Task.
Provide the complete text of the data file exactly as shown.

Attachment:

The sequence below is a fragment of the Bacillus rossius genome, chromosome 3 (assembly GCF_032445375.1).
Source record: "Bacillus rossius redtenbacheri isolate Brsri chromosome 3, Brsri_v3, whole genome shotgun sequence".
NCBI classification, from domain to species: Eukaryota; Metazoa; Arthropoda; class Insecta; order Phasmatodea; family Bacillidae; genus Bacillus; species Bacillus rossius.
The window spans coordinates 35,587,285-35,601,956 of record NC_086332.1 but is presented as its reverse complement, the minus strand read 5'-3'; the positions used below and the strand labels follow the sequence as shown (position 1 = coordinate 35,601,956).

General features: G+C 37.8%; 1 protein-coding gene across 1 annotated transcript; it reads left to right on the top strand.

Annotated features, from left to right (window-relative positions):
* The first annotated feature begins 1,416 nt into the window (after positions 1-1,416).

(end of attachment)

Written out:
The sequence below is a fragment of the Bacillus rossius genome, chromosome 3 (assembly GCF_032445375.1).
Source record: "Bacillus rossius redtenbacheri isolate Brsri chromosome 3, Brsri_v3, whole genome shotgun sequence".
NCBI classification, from domain to species: Eukaryota; Metazoa; Arthropoda; class Insecta; order Phasmatodea; family Bacillidae; genus Bacillus; species Bacillus rossius.
The window spans coordinates 35,587,285-35,601,956 of record NC_086332.1 but is presented as its reverse complement, the minus strand read 5'-3'; the positions used below and the strand labels follow the sequence as shown (position 1 = coordinate 35,601,956).

General features: G+C 37.8%; 1 protein-coding gene across 1 annotated transcript; it reads left to right on the top strand.

Annotated features, from left to right (window-relative positions):
* The first annotated feature begins 1,416 nt into the window (after positions 1-1,416).